We cannot read the post Article 370 Constitution as a document that retains some element of sovereignty in J&K…Restraint on the power to enact legislation is implicit in the scheme of the constitution because we don’t have a unitary state. But does that retract from sovereignty? No. It’s just a fetter on Parliament…Concurrence is not something unique only with regard to the country’s relationship with J&K…Though there are restraints on the power of Parliament to make laws for states on subjects falling in the state list, the distribution of legislative powers does not affect the fact that the sovereignty vests in India…There are various shades of concurrence required under the constitution and they don’t reflect on the sovereignty of the Union…Article 246A has completely redefined our notions of sovereignty as states are given a vital role in financial matters…Our notion of parliamentary exclusion from states has been an evolving exercise. But one thing is clear, the sovereignty of J&K was ceded completely to the Union of India…”

Justice Gavai’s question

“Is he (Sibal) saying that from 1957, Clause 3 of Article 370 has become otiose…?”

Justice Kaul’s questions, observations

“The Constitution is a live document and it is not static. Can you (Sibal) say there is no mechanism to change it (Article 370) even when everyone wants to change it? Then you (Sibal) are saying that this can’t be changed even if all of Kashmir wants it…The real issue is whether the process adopted by the Centre for abrogating Article 370 was permissible or not. To say that Article 370 is permanent is really difficult. Suppose the state itself says that we want all laws (prevailing elsewhere in the country) to apply, then where does Article 370 go? Then, we really come back to the main question of the process (where Parliament can repeal Article 370). Was this process permissible or not?… If that machinery (Constituent Assembly) was to be recreated, then Article 370 could be removed?…”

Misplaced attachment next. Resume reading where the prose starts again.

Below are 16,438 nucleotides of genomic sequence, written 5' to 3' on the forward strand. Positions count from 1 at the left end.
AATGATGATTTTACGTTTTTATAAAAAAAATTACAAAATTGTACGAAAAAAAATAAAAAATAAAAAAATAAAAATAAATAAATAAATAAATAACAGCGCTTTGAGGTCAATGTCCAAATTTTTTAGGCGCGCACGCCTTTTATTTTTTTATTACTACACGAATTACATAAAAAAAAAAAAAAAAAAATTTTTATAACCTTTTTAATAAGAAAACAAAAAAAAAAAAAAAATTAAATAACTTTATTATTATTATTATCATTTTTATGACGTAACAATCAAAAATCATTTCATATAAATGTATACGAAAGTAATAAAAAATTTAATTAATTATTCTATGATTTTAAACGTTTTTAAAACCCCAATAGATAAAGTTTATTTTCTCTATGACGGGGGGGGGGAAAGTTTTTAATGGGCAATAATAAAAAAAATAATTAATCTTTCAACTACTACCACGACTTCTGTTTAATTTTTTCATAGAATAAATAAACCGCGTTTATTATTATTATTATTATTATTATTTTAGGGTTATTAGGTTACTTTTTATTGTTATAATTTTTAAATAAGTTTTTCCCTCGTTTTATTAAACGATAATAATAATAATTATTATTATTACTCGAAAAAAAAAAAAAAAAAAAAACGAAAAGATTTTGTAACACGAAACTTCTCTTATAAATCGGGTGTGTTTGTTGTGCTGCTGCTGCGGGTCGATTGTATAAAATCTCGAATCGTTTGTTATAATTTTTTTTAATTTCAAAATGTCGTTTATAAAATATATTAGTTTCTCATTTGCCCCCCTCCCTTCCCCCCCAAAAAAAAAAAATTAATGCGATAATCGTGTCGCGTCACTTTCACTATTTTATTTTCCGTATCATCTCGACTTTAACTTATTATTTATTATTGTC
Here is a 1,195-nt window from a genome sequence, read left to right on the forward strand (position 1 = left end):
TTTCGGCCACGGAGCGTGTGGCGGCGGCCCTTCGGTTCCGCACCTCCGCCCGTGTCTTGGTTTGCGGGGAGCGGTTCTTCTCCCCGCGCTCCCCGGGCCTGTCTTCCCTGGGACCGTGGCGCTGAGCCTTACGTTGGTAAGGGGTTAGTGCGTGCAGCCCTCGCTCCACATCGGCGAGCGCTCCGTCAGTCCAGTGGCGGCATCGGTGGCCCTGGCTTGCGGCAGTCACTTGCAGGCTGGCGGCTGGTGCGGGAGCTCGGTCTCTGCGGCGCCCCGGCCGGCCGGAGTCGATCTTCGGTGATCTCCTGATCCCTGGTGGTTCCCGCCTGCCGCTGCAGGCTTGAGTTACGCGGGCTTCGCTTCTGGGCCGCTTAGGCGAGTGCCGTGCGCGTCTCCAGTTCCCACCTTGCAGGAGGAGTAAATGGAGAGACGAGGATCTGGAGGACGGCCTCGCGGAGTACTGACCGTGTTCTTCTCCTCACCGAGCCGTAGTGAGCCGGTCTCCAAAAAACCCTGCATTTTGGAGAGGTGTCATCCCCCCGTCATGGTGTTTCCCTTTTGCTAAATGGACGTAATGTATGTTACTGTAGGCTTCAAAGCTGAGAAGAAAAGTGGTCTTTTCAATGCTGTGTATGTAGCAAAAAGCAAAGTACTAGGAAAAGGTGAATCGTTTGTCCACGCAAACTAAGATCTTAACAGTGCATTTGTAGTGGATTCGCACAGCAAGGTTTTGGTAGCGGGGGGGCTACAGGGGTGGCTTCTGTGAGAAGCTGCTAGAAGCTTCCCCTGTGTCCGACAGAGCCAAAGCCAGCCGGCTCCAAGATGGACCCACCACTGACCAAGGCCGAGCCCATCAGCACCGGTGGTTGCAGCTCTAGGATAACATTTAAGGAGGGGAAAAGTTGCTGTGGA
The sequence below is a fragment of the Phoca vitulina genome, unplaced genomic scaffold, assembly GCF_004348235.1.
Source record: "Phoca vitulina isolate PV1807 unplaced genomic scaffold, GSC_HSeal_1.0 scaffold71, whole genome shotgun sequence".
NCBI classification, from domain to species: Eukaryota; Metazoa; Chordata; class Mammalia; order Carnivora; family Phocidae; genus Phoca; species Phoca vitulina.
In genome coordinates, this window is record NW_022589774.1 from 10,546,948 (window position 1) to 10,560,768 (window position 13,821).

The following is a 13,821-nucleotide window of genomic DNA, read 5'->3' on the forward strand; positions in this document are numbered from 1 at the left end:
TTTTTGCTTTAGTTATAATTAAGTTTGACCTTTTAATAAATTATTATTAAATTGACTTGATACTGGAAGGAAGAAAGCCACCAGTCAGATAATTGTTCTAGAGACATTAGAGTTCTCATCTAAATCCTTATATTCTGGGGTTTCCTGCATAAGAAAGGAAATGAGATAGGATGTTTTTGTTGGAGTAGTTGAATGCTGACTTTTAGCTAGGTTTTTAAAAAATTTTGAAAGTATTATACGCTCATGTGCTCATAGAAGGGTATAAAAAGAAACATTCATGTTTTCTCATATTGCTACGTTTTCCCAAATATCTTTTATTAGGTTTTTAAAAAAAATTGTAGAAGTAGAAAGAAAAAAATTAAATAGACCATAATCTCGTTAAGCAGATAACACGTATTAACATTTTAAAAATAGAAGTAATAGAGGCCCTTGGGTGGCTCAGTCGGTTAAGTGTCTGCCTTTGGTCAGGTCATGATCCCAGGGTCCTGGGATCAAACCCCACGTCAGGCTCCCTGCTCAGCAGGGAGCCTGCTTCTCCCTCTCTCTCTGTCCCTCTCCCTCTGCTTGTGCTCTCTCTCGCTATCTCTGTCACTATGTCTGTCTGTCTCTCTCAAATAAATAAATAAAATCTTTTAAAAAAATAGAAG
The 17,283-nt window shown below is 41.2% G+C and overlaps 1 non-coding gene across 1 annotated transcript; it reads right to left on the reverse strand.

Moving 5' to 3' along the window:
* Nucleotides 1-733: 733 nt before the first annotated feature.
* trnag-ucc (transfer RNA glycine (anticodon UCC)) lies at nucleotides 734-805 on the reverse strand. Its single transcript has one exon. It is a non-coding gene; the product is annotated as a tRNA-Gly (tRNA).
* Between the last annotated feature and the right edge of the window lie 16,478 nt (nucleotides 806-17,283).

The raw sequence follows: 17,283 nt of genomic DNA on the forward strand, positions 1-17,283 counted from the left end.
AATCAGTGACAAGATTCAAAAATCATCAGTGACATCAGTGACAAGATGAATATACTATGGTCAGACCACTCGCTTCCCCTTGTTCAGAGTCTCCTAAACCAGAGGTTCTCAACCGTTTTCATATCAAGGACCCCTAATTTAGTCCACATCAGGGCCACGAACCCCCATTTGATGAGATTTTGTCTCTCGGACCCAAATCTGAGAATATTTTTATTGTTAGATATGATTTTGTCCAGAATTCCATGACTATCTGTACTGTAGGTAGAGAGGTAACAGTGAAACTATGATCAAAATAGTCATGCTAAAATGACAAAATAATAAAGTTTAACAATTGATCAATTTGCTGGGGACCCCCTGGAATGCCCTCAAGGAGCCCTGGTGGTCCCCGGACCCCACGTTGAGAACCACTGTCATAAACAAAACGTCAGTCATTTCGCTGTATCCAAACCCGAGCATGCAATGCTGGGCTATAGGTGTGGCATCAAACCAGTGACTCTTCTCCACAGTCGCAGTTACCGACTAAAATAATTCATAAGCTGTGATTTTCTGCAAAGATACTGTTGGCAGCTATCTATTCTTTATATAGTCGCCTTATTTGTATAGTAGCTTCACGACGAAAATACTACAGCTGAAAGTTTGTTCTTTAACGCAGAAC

Justice Khanna’s observations

“One may call it a J&K Constitution but in essence what was adopted was an Indian Constitution with certain exceptions and modifications…By its very nature, Article 370 is very flexible. Normally constitutions are flexible with time and space because they’re made once but they last for a longer period…Complete integration (of J&K) has already taken place as per Article 1 of the Constitution…”


The questions put and observations made by Chief Justice Chandrachud and Justices Gavai, Kaul, and Khanna all serve to demonstrate that the arguments advanced by Sibal, Subramanium, and Shah were as untenable as they were based on mere conjectures and communally motivated. Their whole approach was divisive, unsettling, and calculated to according a dangerous respectability to the cult of separatism, based on religious fanaticism. There was no compact between the Maharaja of J&K and the Dominion government. He alone had the authority to decide the political fate of his state under the Indian Independence Act of 1947 and he exercised his authority in favour of India. He didn’t sign an Instrument of Accession which was different from the ones signed by other princely states. Similarly, J&K, unlike other princely states like Patiala, Kapurthala, and Hill States in Himachal, was the largest princely state and, hence the question of its merger with any state didn’t arise. I would agree with those who opine that “Article 370 was the illegitimate child produced by JL Nehru and Sheikh Abdullah”.

All in all, it can be said that things are moving in the right direction. Let’s all hope for the best.

1. Text in Blue points to additional data on the topic.
2. The views expressed here are those of the author and do not necessarily represent or reflect the views of PGurus.